steps. Although we hope you will never need a copy, the booklet is available free
from the Office of Information, U.S. Department of Agriculture, Washington, D.C.
20250. Ask for "First Aid For Flooded Homes and Farms," (AH-38).





FALL FOOD PREVIEW


Pork is past its peak price period. On sultry summer days, when farmers market the
fewest hogs, prices usually go up. In the fall, the volume rises and prices ease.
Pork's been in relatively short supply all this year, an aftermath of a cutback in
production by farmers squeezed between low prices and high feed costs way back in
1970. The volume is gradually building up steam, but the supplies really won't be
big enough to favor prices at the meat counter until late next year.

Fruits and vegetables follow meat in portioning up the consumer's
food dollar. This has been a summer of tight produce supplies,
both fresh and processed.

Although lettuce, tomatoes, cabbage, and carrots were priced lower this summer than
last, most fresh vegetables were moderately higher as fast-rising production costs
caused farmers to diminish acreage for the third year in a row. Early fall brings
peak harvest and lower prices for potatoes, carrots, and cabbage. From December
on, fresh vegetables from Florida will be augmented by Mexican imports.

Growers of processing vegetables planted more to replenish canned and frozen goods.
With prospects for larger new packs this fall, canned and frozen vegetables prices
will generally remain steady.

Delicious, nutritious, and colorful, red and golden Delicious apples lead a larger
fresh apple supply this fall. But other noncitrus fruit crops have been heavily
curtailed by this season's capricious weather. After Halloween's apple dunkings,
you'll probably find an abundance of Navel and other early-season oranges. Early
reports suggest a fine crop developing in the groves.

This summer's meager harvest for many fruits will affect canned and frozen fruit
prices. However, clingstone peaches, pie cherries, pears, and fruit cocktail will
be in better shape than other fruit and may be featured items this fall in food
stores.

Dairy-product prices are near last year's levels, give or take a
penny or two. Cows are giving a more generous milk supply,
keeping prices down even though retail sales have shown spark.
Cheese has been especially popular. You'll note some slight price
increases on dairy items this fall, but such dishes as macaroni
and cheese and omelets will remain economical sources of protein.

Poultry and eggs present a mixed picture but show potential for fall meals. A tip
of the pilgrim's hat for turkeys, as cheap this fall as they were in 1970. There
will be more on the market than last fall, too. Chicken will be cheaper than in
summer. Eggs, though, after a long spell of low retail prices, will go up this
fall as producers trim output.

Hosting for the holidays? Check these for baking and entertaining:
Prices of flour, sugar, margarine, and butter are about the same as
a year ago. However, raisins, dried fruit, and nuts will be higher.
Sugar prices will rise a little, but honey and maple syrup output
is up this year after last year's ususually small crops and higher
prices. Coffee and tea prices will be up for fall because of smaller
world supplies.




UNIVERSITY OF FLORIDA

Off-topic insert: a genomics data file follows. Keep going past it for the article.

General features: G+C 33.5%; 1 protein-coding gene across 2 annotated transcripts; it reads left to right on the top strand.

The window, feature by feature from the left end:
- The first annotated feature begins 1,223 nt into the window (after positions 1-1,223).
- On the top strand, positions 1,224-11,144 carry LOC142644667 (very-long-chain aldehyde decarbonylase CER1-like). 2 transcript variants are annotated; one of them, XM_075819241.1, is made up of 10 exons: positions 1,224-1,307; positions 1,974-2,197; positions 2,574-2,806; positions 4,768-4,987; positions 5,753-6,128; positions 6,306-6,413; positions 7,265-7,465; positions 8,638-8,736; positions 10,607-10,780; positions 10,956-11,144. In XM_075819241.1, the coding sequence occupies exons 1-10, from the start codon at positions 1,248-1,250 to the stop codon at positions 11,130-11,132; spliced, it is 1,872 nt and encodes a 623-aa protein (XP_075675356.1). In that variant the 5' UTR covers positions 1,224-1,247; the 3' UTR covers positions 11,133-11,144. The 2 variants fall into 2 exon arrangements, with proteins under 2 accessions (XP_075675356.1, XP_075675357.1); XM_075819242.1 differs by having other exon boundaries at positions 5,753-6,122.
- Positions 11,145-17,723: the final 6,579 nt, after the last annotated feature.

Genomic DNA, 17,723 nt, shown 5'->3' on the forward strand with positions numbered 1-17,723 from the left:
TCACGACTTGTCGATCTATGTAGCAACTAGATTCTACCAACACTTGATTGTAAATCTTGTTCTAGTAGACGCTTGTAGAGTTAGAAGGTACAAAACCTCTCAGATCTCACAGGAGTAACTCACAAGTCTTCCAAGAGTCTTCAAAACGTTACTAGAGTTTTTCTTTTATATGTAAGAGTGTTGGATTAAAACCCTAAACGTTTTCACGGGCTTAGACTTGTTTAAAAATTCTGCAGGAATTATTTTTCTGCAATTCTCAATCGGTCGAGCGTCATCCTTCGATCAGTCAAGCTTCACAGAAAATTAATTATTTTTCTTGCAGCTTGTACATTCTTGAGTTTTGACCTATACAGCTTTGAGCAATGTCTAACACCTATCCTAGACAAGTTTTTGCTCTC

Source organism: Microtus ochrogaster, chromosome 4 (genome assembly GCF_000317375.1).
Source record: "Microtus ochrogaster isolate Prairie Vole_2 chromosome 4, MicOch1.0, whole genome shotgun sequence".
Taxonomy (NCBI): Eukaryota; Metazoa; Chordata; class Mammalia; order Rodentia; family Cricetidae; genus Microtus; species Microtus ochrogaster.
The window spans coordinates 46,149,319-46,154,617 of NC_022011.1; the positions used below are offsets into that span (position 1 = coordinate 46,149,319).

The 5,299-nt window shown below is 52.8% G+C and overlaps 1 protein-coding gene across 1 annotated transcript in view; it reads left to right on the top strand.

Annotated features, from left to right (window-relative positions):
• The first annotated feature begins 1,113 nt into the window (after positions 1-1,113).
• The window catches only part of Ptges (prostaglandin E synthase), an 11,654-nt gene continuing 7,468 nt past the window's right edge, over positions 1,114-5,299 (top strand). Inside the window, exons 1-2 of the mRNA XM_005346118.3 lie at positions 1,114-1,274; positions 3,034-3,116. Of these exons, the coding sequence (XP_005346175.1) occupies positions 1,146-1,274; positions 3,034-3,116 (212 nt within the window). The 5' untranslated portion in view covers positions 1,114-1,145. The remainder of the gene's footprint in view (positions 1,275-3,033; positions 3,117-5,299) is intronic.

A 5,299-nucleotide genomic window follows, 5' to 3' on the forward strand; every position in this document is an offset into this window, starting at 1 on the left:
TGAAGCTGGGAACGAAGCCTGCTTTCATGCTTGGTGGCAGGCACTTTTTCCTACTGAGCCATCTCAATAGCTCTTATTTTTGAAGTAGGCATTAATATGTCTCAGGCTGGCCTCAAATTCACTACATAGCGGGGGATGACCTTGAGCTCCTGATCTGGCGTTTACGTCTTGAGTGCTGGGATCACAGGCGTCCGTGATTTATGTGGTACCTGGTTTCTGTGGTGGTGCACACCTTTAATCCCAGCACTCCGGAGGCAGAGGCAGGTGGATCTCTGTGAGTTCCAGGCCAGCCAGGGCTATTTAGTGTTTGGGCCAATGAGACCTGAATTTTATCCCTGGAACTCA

II lllI II IIII III l 1Af(IIII II I l I
SEPTEMBER PLENTIFUL 31262 8740 874

Gobblers and Goobers Featured. Turkeys and peanuts will offer consumers good buys
at the food markets in September. Other foods on the September Plentiful Foods
List include broiler-fryers, eggs, dry beans, fresh apples, and frozen french fried
potatoes. For October the Plentifuls will be fresh apples, canned applesauce and
apple juice, rice, dry beans, wheat products, broiler-fryers, turkeys, and eggs.


COLOR YOUR SUMMER

Plant A Nandina. A Clematis, Or A Mimosa. In most gardens color is a springtime
thing. In the heat of the summer, the garden is usually limited to green, green,
and green. If this one-color monotony turns you green, think about adding a few
flowering shrubs, vines and trees for contrast. The great variety of these plants
allows home gardeners to choose colors, heights, and shapes for a colorful and
beautiful garden all summer. Considering the small amount of care required by
flowering shrubs, vines, and trees, they can be just as rewarding a display as an-
nuals and perennials in your garden. Planning a garden for summer color is easy.
But, as the saying goes: Plan ahead. A new publication from the U.S. Department
of Agriculture, "Shrubs, Vines, and Trees For Summer Color," (G-181) can help with
your blooming summer: finding the suitable locations in your garden for the various
plants, selecting the plants that bloom harmoniously together or in sequence,
choosing the plants that grow well in your area. Besides listing and describing
different kinds of shrubs, vines, and trees, the booklet gives planting and care
instructions and information on geographic locations in which each is best suited.
Single free copies of G-181 are available from the Office of Information, U.S.
Department of Agriculture, Washington, D.C. 20250.


SIGNS TO HUNT AND FISH BY

Conservation And Sportsmanship. To the founding fathers, the magnificent abundance
of game and fish was an amazement and blessing of the New World. As the New World
has grown older, there is less opportunity for both us and wildlife to roam about.
But there is still wildlife for us to see and to hunt. Much of this wildlife is an
agricultural crop -- called "farm game" because it is grown on privately owned farms
and ranches that produce other agricultural crops. The food, cover, and water needed
by wildlife are byproducts of soil and water conservation practices by farmers and
ranchers. Stripcropping, hedges, windbreaks, field borders, ponds, and many other
conservation practices are signs of good hunting and fishing. Learning to recognize
and knowing the effects of these conservation measures can make your hunting and
fishing better. And whether you hunt with a gun, a camera or just with the eyes,
your welcome on farms and ranches will be greater if you remember the signs of good
sportsmanship. USDA's Soil and Water Conservation Service has developed a little
guide to both kinds of signs. Tips on identifying the various conservation areas
and the kinds of game likely to inhabit each area are given. Along with these are
some practical suggestions on good sportsmanship. Copies of the booklet, "Signs of
Good Hunting and Fishing," (PA-1012) are available free from the Information Divi-
sion, Soil Conservation Service, U.S. Department of Agriculture, Washington, D.C.
20250.

SERVICE is a monthly newsletter of consumer interest. It is designed for those who
report to the individual consumer rather than for mass distribution. For information
about items in this issue, write: Lillie Vincent, Editor of Service, Office of
Information, U.S. Department of Agriculture, Washington, D.C. 20250.